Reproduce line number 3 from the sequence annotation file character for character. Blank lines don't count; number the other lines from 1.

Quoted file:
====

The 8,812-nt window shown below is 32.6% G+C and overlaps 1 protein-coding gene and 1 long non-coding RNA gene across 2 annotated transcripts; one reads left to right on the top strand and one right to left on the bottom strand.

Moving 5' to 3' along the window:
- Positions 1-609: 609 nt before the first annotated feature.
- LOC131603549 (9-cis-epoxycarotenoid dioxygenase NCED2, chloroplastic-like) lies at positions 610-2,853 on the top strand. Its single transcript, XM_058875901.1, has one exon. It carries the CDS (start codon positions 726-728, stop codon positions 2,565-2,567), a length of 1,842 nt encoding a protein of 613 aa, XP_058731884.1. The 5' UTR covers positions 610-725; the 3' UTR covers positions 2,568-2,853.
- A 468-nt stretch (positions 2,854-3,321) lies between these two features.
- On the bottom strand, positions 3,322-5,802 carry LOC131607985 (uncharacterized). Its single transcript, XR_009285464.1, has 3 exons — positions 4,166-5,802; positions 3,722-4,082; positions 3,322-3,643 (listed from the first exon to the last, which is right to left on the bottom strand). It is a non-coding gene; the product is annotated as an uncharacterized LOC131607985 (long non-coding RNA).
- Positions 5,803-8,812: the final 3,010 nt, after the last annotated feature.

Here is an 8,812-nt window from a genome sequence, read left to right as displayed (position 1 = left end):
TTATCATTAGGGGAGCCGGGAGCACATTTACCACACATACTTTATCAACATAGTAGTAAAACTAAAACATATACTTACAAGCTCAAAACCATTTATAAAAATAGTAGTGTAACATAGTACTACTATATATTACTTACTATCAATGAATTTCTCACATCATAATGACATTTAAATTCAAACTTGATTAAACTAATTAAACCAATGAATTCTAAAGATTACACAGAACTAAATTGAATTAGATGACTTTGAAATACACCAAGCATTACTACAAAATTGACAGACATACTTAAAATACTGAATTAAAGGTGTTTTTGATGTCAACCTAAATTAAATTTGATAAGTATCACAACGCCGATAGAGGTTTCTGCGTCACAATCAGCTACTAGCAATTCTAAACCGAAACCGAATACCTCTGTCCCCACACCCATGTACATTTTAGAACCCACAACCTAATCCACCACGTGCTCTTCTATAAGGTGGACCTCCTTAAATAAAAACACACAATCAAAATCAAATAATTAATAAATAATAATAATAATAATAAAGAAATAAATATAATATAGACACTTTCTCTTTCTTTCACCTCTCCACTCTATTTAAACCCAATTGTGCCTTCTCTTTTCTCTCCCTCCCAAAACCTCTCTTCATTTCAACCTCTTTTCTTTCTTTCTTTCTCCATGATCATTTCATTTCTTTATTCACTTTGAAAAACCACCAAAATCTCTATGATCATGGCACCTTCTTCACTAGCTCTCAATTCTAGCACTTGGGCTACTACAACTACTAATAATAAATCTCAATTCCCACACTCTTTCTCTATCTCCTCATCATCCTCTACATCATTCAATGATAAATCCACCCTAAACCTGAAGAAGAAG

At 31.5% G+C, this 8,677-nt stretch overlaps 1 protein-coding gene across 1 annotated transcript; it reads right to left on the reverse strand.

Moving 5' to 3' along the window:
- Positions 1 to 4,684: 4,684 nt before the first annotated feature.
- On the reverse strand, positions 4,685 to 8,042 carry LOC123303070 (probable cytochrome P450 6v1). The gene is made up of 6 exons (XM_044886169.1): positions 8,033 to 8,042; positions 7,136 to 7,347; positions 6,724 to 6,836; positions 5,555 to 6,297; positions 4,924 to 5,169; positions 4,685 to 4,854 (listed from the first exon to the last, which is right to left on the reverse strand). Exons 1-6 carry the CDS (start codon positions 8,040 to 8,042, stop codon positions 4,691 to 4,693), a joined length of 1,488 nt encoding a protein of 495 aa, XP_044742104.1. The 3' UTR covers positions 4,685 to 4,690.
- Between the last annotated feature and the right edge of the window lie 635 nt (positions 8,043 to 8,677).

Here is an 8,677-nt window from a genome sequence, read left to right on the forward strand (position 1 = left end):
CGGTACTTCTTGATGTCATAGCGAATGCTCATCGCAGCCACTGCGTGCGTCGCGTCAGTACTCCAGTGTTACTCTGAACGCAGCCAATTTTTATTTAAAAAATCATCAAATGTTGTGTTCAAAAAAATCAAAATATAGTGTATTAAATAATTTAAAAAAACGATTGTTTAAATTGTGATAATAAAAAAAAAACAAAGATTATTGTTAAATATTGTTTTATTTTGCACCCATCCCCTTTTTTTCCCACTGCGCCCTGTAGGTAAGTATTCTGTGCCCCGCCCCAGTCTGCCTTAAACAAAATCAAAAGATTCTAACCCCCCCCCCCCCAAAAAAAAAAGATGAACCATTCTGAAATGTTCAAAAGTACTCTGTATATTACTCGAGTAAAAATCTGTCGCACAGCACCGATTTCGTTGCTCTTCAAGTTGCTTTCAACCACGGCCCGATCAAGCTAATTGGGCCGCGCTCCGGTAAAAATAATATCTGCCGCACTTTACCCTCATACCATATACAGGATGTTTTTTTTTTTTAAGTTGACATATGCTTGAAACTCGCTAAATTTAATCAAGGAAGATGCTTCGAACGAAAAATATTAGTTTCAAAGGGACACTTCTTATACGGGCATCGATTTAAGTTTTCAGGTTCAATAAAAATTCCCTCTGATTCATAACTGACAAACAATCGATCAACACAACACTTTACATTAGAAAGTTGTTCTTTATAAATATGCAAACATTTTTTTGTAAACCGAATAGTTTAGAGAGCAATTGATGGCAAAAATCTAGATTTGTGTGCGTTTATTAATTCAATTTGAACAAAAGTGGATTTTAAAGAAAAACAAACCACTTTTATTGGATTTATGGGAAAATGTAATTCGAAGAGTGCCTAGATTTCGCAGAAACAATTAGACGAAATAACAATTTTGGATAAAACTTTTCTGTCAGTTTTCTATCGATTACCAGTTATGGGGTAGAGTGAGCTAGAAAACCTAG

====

- Positions 1-609: 609 nt before the first annotated feature.